Even Smaller Smaller Groups

3 settles down with his/her notes and writes the narrative version of the preceding events, ending with the decision. 7 and 9 decide amongst themselves which option they would like to write. As we see in the diagram, 9 is a terminal adventure – it must end the story somehow.

So: “Yes,” 9 says, “let’s do it,” and the adventurer is dragged beneath the lake, and when they next open their eyes they are as tentacular and icky as the former lover. It’s great, though.

“But I still think your mother hates me,” the adventurer jokes.

“Well, she’s down here too…” says the monster, and boom, the adventurer is swallowed up by an even larger monster as it groans “DON’T YOU HURT MY BABY!”

Meanwhile, 7 decides to say, “No – we broke up for other reasons! It wasn’t just you, after all. My feelings were hurt too.”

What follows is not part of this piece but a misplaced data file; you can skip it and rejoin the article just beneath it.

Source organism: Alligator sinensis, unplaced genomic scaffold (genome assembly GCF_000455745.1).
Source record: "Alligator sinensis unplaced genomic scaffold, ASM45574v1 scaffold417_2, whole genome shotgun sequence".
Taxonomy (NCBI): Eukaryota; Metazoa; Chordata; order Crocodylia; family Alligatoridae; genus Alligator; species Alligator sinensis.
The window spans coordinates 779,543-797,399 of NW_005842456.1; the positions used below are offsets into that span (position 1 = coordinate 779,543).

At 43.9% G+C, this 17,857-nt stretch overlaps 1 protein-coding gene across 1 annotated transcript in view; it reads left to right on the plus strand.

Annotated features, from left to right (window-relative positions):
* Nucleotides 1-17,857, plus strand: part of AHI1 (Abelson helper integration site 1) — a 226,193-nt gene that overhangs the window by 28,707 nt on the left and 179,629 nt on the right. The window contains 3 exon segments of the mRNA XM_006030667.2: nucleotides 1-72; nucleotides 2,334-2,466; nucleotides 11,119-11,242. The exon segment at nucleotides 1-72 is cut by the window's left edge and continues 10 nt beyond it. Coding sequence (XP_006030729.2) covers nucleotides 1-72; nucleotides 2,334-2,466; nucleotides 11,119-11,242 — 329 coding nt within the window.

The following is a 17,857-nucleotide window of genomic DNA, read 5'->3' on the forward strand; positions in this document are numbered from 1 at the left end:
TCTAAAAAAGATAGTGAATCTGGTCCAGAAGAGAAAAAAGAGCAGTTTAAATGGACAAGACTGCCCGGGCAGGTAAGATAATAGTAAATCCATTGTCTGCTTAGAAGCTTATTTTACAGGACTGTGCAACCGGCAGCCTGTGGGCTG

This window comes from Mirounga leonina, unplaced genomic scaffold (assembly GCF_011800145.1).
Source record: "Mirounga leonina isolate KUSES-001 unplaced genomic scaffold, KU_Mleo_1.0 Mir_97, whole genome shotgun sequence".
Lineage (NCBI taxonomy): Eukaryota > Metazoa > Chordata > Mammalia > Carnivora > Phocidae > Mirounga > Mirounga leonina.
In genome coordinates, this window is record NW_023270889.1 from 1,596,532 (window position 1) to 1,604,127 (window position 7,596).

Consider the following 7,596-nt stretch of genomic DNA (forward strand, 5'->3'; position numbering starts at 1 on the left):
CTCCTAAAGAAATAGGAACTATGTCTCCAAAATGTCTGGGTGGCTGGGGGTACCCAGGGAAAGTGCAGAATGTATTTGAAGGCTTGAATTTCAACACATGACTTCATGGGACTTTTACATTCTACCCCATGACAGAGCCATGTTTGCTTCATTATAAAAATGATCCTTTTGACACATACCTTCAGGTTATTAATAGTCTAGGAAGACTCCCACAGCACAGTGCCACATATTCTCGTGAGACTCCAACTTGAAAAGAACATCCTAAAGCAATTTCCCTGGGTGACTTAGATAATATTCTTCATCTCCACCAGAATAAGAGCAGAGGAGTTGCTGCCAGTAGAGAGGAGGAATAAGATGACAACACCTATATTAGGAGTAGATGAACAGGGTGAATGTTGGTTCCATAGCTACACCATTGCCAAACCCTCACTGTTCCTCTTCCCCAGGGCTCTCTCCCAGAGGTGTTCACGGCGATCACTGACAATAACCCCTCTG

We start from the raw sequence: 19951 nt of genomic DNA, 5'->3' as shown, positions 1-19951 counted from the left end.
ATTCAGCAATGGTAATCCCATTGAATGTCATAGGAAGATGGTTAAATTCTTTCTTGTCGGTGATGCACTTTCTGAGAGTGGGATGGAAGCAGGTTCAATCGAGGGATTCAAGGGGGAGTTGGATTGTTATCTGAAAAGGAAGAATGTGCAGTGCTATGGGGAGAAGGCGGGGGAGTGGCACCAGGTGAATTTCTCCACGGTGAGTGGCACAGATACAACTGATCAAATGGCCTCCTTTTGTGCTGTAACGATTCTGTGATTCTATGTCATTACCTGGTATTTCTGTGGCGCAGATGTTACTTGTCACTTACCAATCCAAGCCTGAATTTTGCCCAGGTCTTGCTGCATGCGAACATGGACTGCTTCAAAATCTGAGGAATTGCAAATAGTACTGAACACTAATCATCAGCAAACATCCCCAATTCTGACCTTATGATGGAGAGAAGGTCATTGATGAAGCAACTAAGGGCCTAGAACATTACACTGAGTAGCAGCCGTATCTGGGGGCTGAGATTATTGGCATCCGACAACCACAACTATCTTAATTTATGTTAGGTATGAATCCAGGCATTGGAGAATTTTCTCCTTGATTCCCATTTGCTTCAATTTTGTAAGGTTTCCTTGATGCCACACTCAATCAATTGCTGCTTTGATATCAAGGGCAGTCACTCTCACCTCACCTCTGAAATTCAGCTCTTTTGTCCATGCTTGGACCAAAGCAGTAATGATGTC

“It was mutual,” glowers the lake monster.

“Nice seeing you,” says the adventurer nervously. He/she takes up paddles and rows vigorously for shore, the lake monster crashing behind him / her and roaring…

1 (person rows out to the middle of the lake)

3 (bashes monster on the head)

7 (decides to finalize breakup, row for shore)                 9 (insults mother, dies)

15 (?)


… 15 gets to decide how the story ends in this branch. Perhaps the monster’s younger sibling, for whom the adventurer has always harbored feelings, is standing on a small island in the middle of the lake, waving his / her arms vigorously and yelling expository dialogue at the monster. Something like, “Hey, you might have gotten the monster half of our DNA, but I am totally human and very into your ex and if he / she makes it to the shore we will live in peace on this island!”

Meanwhile, Elsewhere…